Each of her 46 checks from Jindal’s campaign between Jan. 14, 2011 and Oct. 15, 2012 was issued to her home address in Barre, Vermont, records show, a possible indication that she never moved her legal address to Louisiana even though she was working here.

Her hiring would again raise the question of why, if Jindal really wants to keep Louisiana’s best and brightest in the state as he says, does he continue to go out of state to hire many of his top appointees? Plotkin, for example, is from New Jersey and Jindal policy director Stafford Palmieri is from New York.

Jindal was re-elected in October of 2011 but his committee has continued to function, even filing an annual report on Jan. 10 of this year that showed Melvin was still a committee director.

All campaign expenditures however, are listed in the State Ethics Commission’s campaign finance records in Jindal’s name but no expenditures are listed for either the Committee to Re-elect Bobby Jindal or Friends of Bobby Jindal, the committee’s original name when it was first incorporated in January of 2004.

Jindal entered the 2011 election with nearly $9 million in his campaign treasury and facing only token opposition, so it naturally generates questions as to why his campaign committee remains active, even to the point of filing an annual report in January, instead of disbanding.

Since his re-election, Jindal has continued to collect more than $1.6 million in campaign contributions, leading to renewed speculation about his intentions to seek national office. He is presently 18 months into his second term and is constitutionally prohibited from seeking re-election.

What other reason could explain the need to continue fund raising, especially the $35,000 he raised in New York on a single day—Oct. 25, 2012? His 2012 inauguration, for example, only cost his campaign $156,000.

But an even bigger question is why an active director of Jindal’s campaign committee would be allowed to simultaneously draw a state paycheck for eight months.

State Civil Service rules generally prohibit state classified employees from engaging in political activity. Unclassified employees, however, may participate in political activities so long as such activity is carried out on the employee’s own time. (emphasis ours.)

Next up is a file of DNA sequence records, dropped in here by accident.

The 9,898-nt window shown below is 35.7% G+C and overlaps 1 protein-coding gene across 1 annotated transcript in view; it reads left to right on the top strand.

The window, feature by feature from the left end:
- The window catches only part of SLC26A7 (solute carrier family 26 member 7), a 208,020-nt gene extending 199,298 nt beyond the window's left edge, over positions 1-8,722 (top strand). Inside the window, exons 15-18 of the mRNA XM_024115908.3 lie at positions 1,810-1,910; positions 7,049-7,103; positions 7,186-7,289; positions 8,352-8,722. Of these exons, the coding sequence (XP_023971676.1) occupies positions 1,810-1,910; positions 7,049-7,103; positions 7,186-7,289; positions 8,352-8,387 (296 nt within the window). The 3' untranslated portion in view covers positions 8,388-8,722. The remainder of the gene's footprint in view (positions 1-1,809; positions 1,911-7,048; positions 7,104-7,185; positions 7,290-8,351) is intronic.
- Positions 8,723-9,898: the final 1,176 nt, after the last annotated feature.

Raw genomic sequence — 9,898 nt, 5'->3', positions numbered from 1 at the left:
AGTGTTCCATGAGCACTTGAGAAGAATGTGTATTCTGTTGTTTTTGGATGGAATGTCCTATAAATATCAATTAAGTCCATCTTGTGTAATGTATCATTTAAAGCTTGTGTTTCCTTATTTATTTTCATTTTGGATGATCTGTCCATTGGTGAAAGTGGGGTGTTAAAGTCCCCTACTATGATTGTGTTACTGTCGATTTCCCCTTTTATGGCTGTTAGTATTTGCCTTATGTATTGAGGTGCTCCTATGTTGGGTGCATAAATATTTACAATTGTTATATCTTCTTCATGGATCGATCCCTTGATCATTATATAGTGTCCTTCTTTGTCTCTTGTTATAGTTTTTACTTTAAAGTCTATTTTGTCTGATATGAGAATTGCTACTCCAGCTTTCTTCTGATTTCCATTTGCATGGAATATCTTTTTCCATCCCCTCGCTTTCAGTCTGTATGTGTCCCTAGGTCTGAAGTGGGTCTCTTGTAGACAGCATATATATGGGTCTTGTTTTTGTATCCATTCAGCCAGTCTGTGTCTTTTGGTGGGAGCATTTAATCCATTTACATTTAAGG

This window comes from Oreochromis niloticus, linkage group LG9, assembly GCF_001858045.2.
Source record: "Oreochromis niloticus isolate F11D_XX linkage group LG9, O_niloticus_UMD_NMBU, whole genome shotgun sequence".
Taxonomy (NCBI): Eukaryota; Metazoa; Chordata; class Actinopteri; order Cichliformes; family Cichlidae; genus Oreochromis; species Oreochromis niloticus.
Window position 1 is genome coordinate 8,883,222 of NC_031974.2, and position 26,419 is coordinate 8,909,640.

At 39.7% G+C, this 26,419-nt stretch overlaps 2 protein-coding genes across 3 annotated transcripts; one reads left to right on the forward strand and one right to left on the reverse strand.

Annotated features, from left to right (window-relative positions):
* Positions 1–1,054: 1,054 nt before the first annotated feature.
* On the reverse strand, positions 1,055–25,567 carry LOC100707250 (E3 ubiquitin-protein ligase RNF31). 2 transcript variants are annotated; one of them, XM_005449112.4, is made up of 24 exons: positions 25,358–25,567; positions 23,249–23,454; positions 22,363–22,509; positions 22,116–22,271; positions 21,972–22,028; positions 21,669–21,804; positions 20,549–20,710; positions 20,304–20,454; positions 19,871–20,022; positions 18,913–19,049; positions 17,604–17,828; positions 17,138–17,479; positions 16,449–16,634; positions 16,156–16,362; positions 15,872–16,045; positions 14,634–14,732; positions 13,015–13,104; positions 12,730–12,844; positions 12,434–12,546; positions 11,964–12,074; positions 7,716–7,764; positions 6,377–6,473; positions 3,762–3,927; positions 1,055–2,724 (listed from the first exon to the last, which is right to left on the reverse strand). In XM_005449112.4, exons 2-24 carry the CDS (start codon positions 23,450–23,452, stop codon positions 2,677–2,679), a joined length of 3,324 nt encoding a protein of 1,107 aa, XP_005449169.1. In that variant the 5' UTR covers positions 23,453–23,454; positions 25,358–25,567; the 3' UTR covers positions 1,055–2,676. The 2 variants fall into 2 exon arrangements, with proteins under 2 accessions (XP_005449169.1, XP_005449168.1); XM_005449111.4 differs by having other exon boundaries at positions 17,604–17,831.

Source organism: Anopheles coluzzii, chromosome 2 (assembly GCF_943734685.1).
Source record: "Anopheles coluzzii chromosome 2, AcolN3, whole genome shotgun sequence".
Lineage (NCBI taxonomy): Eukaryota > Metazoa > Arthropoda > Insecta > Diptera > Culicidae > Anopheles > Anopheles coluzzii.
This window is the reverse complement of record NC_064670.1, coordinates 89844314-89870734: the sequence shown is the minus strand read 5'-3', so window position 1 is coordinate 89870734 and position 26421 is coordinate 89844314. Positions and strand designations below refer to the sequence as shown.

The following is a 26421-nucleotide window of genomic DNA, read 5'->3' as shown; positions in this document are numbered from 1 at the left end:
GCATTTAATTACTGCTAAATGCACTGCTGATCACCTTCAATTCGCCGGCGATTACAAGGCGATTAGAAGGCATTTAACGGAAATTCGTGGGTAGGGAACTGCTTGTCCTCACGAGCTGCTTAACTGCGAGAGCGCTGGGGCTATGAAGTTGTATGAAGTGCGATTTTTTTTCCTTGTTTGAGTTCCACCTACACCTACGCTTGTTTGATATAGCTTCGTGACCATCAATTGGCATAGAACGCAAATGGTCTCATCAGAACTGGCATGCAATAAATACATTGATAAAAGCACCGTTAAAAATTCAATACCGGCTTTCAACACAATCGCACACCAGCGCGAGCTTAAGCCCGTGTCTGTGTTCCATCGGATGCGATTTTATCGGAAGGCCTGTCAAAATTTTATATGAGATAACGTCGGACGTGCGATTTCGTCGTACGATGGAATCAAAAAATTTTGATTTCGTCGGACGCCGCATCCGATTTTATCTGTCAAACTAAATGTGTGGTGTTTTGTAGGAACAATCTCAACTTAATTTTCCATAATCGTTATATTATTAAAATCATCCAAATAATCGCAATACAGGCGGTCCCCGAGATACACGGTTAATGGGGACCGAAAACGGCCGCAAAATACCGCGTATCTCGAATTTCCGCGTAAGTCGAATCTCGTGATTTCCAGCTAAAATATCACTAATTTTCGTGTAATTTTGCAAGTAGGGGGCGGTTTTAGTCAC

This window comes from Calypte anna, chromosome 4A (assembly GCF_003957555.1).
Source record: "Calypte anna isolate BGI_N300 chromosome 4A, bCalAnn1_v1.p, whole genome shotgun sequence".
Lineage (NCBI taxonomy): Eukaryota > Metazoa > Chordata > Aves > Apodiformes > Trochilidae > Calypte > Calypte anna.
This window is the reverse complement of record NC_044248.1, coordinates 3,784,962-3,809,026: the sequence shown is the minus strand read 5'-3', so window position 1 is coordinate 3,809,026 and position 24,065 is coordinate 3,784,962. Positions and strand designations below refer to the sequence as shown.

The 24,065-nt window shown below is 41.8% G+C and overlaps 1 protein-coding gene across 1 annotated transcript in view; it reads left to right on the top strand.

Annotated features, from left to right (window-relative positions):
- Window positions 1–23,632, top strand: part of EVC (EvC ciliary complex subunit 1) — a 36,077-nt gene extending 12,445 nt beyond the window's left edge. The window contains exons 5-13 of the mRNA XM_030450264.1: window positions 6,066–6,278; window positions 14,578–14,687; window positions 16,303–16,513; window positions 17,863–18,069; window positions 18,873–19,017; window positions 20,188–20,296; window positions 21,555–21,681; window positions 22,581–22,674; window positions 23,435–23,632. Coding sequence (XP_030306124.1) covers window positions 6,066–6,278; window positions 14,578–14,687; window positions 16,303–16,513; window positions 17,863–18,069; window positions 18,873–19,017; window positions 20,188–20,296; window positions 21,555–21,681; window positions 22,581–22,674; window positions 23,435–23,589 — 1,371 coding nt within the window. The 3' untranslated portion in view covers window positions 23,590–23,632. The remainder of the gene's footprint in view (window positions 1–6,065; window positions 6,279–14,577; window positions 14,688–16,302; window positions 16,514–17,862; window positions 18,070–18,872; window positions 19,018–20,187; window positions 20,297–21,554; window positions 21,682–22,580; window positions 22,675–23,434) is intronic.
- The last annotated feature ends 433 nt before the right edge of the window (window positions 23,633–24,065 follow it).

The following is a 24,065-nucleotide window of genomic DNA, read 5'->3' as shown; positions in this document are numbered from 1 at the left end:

Melvin was an unclassified, or appointed, employee.

A second question would be how Plotkin could assume assistant chief of staff duties and the directorship of Melvin’s department at an additional salary of only $20,000 compared to the $70,000 paid Melvin for a single function.

Put another way, how is it that Melvin required $70,000 to perform her job and Plotkin was able to absorb that and the assistant chief of staff’s duties for $50,000 less than her former salary for her one job?

Those questions were submitted via email to Plotkin but an automated response said he was out of the office until Monday, July 8. The automated response directed all questions to Sean Lansing of the governor’s office.

Accordingly, the questions were then directed to Lansing, who never responded.

What exactly is the Department of Boards and Commissions anyway, other than an obscure agency tucked away within the Executive Branch?

Basically, it is charged with the responsibility of processing and retaining records of all appointments made by the governor. The St. Peter of Louisiana boards and commissions, if you will.

So the department director is essentially the gatekeeper for all the boards and commissions (and there are many of them) to which the governor may appoint favored campaign contributors—which may go a long way in answering the second question because the job’s duties otherwise appear to be quite mundane.

Who better then to head up the department than a director of his re-election campaign? Such an individual theoretically would know who to reach out and touch for contributions and to not-so-subtly remind them to whom they owe their appointments to prestigious state boards and commissions.

During her tenure at the department, which began a full year after Jindal’s re-election, Jindal received more than $585,000 in campaign contributions, at least $42,000 of that from nine of his appointees to state boards and commissions. Those include:

• Tony Clayton, Southern University Board of Supervisors: $5,000;

• Charlotte Bollinger, State Board of Regents: $5,000;

• Carl Shetler, University of Louisiana Board of Supervisors: $5,000;

• William J. Dore, Sr., Southern States Energy Board: $5,000;

• Dave Roberts, Louisiana Stadium and Exposition District (Super Dome) Board: $5,000;

• Hank Danos, LSU Board of Supervisors: $5,000;

• Lee Mallett, LSU Board of Supervisors: $5,000;

• Blake Chatelain, LSU Board of Supervisors: two contributions totaling $2,000;

• Moore Investments (James Moore), LSU Board of Supervisors: $5,000.